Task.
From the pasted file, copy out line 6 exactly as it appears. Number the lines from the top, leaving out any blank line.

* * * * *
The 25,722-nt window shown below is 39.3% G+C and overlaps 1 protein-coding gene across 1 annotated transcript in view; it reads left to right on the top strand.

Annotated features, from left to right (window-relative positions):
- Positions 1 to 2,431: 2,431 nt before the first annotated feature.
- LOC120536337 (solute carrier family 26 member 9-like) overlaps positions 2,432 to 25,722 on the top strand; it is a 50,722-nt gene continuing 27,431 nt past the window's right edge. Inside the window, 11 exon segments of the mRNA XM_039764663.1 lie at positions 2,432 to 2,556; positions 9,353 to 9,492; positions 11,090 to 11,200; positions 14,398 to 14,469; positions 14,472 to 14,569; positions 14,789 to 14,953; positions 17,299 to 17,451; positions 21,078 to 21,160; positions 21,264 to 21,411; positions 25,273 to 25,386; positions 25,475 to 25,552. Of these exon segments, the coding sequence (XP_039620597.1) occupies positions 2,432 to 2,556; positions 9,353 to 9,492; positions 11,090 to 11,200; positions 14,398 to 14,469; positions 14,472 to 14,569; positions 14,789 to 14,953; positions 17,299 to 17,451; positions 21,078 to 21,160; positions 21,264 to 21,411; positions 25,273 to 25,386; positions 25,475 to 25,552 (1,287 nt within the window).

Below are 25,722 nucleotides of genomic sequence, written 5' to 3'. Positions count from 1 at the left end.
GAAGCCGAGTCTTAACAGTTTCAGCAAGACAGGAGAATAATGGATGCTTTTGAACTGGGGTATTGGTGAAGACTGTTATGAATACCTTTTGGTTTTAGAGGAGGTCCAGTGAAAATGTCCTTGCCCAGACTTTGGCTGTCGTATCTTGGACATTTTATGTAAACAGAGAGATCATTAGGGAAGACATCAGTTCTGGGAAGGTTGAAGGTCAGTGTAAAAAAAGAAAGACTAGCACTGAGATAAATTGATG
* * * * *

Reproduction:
GAAGCCGAGTCTTAACAGTTTCAGCAAGACAGGAGAATAATGGATGCTTTTGAACTGGGGTATTGGTGAAGACTGTTATGAATACCTTTTGGTTTTAGAGGAGGTCCAGTGAAAATGTCCTTGCCCAGACTTTGGCTGTCGTATCTTGGACATTTTATGTAAACAGAGAGATCATTAGGGAAGACATCAGTTCTGGGAAGGTTGAAGGTCAGTGTAAAAAAAGAAAGACTAGCACTGAGATAAATTGATG